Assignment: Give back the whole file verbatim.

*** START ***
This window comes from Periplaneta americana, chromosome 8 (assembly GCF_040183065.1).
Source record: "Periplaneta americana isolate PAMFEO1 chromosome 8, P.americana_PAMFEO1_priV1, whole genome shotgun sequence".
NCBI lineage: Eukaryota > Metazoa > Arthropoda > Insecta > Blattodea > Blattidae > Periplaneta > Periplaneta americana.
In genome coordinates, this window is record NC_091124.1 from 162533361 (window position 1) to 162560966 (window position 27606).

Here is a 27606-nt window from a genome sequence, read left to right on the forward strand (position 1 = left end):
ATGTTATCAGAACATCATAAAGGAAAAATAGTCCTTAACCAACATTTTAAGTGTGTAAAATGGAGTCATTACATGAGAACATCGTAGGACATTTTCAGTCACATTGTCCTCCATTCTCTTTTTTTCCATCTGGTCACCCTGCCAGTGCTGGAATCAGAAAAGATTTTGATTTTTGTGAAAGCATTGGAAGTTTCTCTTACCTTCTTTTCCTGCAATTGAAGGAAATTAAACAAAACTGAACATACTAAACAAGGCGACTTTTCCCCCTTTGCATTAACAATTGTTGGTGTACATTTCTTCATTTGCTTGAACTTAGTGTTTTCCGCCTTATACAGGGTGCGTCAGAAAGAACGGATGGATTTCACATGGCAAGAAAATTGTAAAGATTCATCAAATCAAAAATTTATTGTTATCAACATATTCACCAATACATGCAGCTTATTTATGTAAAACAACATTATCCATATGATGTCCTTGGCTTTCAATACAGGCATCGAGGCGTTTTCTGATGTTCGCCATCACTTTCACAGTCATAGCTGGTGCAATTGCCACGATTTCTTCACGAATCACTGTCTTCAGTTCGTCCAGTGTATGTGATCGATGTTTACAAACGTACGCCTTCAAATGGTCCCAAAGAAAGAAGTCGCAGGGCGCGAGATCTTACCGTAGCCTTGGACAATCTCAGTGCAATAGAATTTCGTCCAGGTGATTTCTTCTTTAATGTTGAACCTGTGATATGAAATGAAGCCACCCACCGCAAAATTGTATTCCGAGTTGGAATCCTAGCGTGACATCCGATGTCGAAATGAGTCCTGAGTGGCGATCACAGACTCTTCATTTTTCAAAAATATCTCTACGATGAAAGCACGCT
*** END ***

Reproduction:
This window comes from Periplaneta americana, chromosome 8 (assembly GCF_040183065.1).
Source record: "Periplaneta americana isolate PAMFEO1 chromosome 8, P.americana_PAMFEO1_priV1, whole genome shotgun sequence".
NCBI lineage: Eukaryota > Metazoa > Arthropoda > Insecta > Blattodea > Blattidae > Periplaneta > Periplaneta americana.
In genome coordinates, this window is record NC_091124.1 from 162533361 (window position 1) to 162560966 (window position 27606).

Here is a 27606-nt window from a genome sequence, read left to right on the forward strand (position 1 = left end):
ATGTTATCAGAACATCATAAAGGAAAAATAGTCCTTAACCAACATTTTAAGTGTGTAAAATGGAGTCATTACATGAGAACATCGTAGGACATTTTCAGTCACATTGTCCTCCATTCTCTTTTTTTCCATCTGGTCACCCTGCCAGTGCTGGAATCAGAAAAGATTTTGATTTTTGTGAAAGCATTGGAAGTTTCTCTTACCTTCTTTTCCTGCAATTGAAGGAAATTAAACAAAACTGAACATACTAAACAAGGCGACTTTTCCCCCTTTGCATTAACAATTGTTGGTGTACATTTCTTCATTTGCTTGAACTTAGTGTTTTCCGCCTTATACAGGGTGCGTCAGAAAGAACGGATGGATTTCACATGGCAAGAAAATTGTAAAGATTCATCAAATCAAAAATTTATTGTTATCAACATATTCACCAATACATGCAGCTTATTTATGTAAAACAACATTATCCATATGATGTCCTTGGCTTTCAATACAGGCATCGAGGCGTTTTCTGATGTTCGCCATCACTTTCACAGTCATAGCTGGTGCAATTGCCACGATTTCTTCACGAATCACTGTCTTCAGTTCGTCCAGTGTATGTGATCGATGTTTACAAACGTACGCCTTCAAATGGTCCCAAAGAAAGAAGTCGCAGGGCGCGAGATCTTACCGTAGCCTTGGACAATCTCAGTGCAATAGAATTTCGTCCAGGTGATTTCTTCTTTAATGTTGAACCTGTGATATGAAATGAAGCCACCCACCGCAAAATTGTATTCCGAGTTGGAATCCTAGCGTGACATCCGATGTCGAAATGAGTCCTGAGTGGCGATCACAGACTCTTCATTTTTCAAAAATATCTCTACGATGAAAGCACGCT